Dunning is the process through which business owners attempt to collect payment from consumers who owe them money. It is a process of contacting customers to ensure accounts receivable collection.
Dunning is the practice of collecting, seeking or notifying customers of money they own to the company. With automated dunning as a part of a billing system, companies use dunning process best practices to inform clients about their billing cycle and collect due payments.
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Dunning is the process of methodically communicating with customers to ensure the collection of accounts receivable. Communications progress from gentle reminders to threatening letters and phone calls and more or less intimidating location visits as accounts become more overdue.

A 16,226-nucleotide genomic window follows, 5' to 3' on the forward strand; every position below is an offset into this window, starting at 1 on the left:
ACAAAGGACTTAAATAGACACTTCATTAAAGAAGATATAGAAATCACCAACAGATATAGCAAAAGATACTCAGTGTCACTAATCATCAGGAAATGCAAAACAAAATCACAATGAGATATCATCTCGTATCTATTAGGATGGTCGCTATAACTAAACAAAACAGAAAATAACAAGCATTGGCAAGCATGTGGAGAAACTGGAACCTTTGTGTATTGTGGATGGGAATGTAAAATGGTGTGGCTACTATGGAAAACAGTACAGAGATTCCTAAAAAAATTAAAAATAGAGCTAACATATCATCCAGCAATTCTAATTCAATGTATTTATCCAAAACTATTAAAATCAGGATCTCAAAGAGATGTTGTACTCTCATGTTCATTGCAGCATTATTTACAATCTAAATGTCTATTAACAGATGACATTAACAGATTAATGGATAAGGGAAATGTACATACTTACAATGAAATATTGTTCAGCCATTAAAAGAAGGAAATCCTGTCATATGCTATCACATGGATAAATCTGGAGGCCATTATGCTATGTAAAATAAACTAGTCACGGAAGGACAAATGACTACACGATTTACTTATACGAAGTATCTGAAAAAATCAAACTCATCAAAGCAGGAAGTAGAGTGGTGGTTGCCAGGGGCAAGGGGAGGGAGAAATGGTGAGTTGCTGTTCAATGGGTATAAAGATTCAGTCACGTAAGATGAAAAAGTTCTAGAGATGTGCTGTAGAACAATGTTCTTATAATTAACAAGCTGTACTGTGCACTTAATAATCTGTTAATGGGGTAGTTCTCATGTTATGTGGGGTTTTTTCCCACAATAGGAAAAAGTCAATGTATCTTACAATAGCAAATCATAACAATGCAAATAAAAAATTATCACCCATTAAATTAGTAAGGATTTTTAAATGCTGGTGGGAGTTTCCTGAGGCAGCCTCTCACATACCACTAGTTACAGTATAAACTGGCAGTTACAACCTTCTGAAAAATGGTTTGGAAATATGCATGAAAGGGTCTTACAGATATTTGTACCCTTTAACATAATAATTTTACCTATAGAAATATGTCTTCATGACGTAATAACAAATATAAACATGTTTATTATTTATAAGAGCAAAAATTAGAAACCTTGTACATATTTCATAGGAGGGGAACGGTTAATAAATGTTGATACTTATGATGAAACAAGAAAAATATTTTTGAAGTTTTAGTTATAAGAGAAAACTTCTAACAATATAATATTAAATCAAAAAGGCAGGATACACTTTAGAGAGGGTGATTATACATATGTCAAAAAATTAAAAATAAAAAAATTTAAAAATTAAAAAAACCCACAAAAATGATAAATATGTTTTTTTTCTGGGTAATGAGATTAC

Dunning is not exactly a new practice and in the past, it had a bad reputation. Businesses have been using this practice to collect debts from customers for ages.
With new approaches, the dunning process has become more “customer-friendly” and can actually improve the business-customer relationship.
The dunning process involves acquiring further payment details directly from the customer and seamlessly clearing payments behind the scenes. Furthermore, it allows customers to use their existing card information, payment by bank transfer, PayPal, and other payment methods.
This technique mainly prevents unintentional customer churn and boosts customer lifetime value (CLV). It’s convenient for subscription businesses because customers don’t need to enter payment information for each transaction. But it’s putting the recurring payment at risk of being out of current over time. This can happen if a customer’s credit card has been denied or they are unable to purchase since they do not have sufficient funds in their account.